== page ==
We read about this duty of self-defense in Deuteronomy 22:23–27, which teaches us that when threatened with rape, a woman has the obligation to resist her attacker by screaming for help. The principle implicit here is that this crime is something to be resisted, not acquiesced to. Verses 23–24 mention the case of a woman who is attacked while in a town. It specifies that if she does not scream for help, she is to be stoned to death along with the rapist. Why? Because she is obliged to resist. [Emphasis mine.]

This is not the law of some cruel and unjust God; it is the law of a God who sharply differentiates between good and evil. As Matthew Henry writes on these verses, the assumption here is that in a town or other populated area, when a woman cried out for help, rescuers “might speedily have come in to prevent the injury offered her.” In the case of a sexual assault, that help must be immediate. We can conclude, then, that Israelite city dwellers were not to be couch potatoes, but instead vigilant, manly individuals capable of physically overcoming a criminal or a group of criminals.

Verses 25–27 specify that in the case of a woman raped in the countryside, where there is no one to hear her cry for help, only the rapist must die, for “as when a man riseth against his neighbour, and slayeth him, even so is this matter: For he found her in the field, and the betrothed damsel cried, and there was none to save her.” Again, the woman is obligated to resist, [Emphasis mine] and her fellow Israelites are obligated to rescue her. We also see that the Israelites were expected to know how to help her. Clearly a girl today, just as then, is better off knowing how to defend herself if she is caught alone with “no one to rescue her.”4

One of the safeguards of the Bible’s directive for a woman to cry out is that it puts the offender on notice. Too many, unaware of this aspect of the law-word of God, tragically felt they had to endure vile treatment from a family member or trusted friend, feeling personal shame and guilt. This is why learning Biblical law is a priority: it serves as a protection and shield. Such knowledgeable application may not prevent a first offense, but certainly would avert repeated ones. Thus, the command for a woman to cry out and pursue justice goes beyond the occurrence of the actual attack. It means a speedy reporting to those who can help her, rather than concealing the offense for years. Moreover, as Judd Wilson points out, the congregation was expected to know how to help her.

Regardless of the “good reasons” to avoid letting someone know that a violation has taken place (threats of retaliation or accusations of lying), knowing that one is acting in obedience to God’s law provides strength. Also knowing that there are people ready, willing, and able to help encourages openness. When we are told to seek first the Kingdom of God and His righteousness, it is important to note that the words “righteousness” and “justice” are synonymous. We have a duty to see that justice is served, but it cannot be a solo effort. An aspect of God’s establishing the institutions of both church and state was and is to serve as protection for the family in its Kingdom work. Pride, scarred reputations, or potentially bad press are not sufficient excuses to sacrifice justice.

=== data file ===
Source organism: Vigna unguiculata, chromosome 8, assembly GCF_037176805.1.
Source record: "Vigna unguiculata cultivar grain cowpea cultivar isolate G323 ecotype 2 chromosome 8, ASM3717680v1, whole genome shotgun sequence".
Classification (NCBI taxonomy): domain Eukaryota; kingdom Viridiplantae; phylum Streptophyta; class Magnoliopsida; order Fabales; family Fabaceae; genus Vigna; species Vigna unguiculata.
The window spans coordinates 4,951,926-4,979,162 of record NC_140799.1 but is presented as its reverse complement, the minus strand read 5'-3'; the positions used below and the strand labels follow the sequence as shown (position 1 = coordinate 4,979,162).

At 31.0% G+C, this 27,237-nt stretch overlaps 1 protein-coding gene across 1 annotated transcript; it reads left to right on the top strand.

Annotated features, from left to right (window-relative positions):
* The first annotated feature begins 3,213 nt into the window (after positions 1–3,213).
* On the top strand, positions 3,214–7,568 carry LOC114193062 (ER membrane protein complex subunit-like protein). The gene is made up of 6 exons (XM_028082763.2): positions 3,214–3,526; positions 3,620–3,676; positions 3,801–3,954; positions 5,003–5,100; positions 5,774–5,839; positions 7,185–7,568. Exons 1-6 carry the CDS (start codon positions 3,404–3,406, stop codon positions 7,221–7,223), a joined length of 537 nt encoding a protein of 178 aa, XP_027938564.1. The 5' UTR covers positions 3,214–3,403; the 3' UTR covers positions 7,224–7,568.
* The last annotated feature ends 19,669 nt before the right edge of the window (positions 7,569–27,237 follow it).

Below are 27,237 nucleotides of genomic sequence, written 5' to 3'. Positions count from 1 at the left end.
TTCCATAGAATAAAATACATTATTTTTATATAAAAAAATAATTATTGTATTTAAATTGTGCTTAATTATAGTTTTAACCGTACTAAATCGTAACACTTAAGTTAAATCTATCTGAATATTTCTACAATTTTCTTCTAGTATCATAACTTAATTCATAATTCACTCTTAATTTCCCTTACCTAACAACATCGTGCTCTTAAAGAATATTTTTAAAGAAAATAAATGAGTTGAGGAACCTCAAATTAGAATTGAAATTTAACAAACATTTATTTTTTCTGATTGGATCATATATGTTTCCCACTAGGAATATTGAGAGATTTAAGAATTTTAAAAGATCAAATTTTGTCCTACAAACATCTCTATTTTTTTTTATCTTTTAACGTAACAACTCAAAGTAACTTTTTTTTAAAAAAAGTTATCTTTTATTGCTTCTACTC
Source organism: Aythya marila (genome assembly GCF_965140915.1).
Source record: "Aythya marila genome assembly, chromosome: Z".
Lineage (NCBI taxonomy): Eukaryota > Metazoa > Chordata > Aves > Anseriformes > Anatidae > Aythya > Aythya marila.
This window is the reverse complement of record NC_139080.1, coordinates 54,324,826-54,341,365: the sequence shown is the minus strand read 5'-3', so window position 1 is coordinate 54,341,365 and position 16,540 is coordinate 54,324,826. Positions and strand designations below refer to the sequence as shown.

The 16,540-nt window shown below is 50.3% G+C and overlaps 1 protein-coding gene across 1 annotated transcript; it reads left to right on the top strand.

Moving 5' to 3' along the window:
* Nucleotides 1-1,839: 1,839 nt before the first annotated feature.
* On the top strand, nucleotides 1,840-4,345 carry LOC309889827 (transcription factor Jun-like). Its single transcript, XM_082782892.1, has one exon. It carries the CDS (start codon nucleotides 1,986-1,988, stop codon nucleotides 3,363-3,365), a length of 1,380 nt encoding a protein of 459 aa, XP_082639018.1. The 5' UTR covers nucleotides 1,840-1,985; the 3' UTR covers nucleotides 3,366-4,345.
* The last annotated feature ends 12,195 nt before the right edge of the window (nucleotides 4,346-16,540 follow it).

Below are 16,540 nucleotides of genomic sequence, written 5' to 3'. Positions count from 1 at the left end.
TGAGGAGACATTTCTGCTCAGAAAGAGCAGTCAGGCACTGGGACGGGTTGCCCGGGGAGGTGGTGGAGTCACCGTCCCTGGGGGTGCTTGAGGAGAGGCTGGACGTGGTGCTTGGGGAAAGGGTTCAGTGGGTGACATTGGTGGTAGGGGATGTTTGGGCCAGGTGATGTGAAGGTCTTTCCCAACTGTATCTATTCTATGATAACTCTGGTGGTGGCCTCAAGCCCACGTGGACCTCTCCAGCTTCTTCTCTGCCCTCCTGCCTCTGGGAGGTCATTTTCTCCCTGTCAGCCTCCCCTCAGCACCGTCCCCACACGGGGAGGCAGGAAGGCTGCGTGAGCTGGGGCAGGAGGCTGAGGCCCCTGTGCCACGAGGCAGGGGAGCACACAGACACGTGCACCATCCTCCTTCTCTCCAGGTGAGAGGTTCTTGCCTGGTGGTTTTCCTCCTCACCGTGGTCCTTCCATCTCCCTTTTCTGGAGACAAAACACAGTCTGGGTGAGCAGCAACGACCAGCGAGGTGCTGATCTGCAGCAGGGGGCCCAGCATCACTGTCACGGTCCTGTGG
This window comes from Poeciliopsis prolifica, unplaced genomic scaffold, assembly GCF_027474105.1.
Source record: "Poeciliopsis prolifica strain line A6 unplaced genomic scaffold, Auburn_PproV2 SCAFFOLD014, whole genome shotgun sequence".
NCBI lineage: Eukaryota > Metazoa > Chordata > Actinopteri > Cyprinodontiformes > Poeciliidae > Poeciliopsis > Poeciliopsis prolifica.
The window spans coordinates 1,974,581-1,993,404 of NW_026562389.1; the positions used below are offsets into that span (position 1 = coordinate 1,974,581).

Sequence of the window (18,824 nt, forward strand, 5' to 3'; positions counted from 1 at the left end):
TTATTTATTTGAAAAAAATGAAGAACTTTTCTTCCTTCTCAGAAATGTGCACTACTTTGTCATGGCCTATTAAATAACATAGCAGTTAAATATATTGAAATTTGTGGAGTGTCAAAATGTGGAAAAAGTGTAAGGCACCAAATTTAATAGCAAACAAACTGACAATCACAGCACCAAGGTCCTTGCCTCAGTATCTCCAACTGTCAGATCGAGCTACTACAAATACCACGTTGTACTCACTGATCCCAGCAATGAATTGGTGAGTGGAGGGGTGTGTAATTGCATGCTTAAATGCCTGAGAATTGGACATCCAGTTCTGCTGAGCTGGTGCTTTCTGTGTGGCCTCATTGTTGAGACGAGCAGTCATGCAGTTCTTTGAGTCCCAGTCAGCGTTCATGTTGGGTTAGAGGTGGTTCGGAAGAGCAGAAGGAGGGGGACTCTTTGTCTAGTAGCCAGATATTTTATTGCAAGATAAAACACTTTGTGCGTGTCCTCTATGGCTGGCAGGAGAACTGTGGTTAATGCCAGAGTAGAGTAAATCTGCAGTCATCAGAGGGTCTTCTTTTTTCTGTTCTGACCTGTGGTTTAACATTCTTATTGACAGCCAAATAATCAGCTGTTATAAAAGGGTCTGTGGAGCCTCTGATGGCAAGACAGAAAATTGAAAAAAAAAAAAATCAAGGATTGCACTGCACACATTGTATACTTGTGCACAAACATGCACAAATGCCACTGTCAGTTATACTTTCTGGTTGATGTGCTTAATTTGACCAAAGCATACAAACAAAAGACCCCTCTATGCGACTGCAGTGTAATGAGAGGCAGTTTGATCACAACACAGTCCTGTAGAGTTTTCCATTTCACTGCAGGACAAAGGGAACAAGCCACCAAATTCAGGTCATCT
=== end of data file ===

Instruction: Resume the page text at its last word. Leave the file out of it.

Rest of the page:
Too many church people embrace a culture of superficiality, priding themselves in minding their own business to avoid being labelled busybodies. This flies in the face of the passage in Galatians that instructs us to bear one another’s burdens as the fulfillment of the law of Christ (Gal. 6:2). The body of Christ must do more than decry the bad behavior of the heathen; we must deal with the wolves that maintain free access within churches with members who value politeness over community.

The entire subject of self-defense opens the door to discussion about important and pertinent issues of our day. Rather than merely shielding ourselves and our children from the sinful, humanistic culture surrounding us, and its infiltration into our churches, we should be establishing a firm Biblical foundation of a godly, dominion-oriented response to these issues. Prioritizing the clear commands and boundaries of Scripture, and carrying them out, will do much to avoid unnecessary suffering.

The prudent sees danger and hides himself, but the simple go on and suffer for it. (Prov. 22:3)

 

 

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1. http://chalcedon.edu/faith-for-all-of-life/theocracy-now/the-biblical-duty-of-self-defense/

2. Teaching and applying the Biblical teaching that perjurers (those who give false testimony) are subject to whatever punishments that would be levied against those they accuse, would lessen false accusations.

3. There are also many classes available throughout most communities. Be sure to check that your instructors are competent and certified in the techniques they teach.

4. See Endnote 1.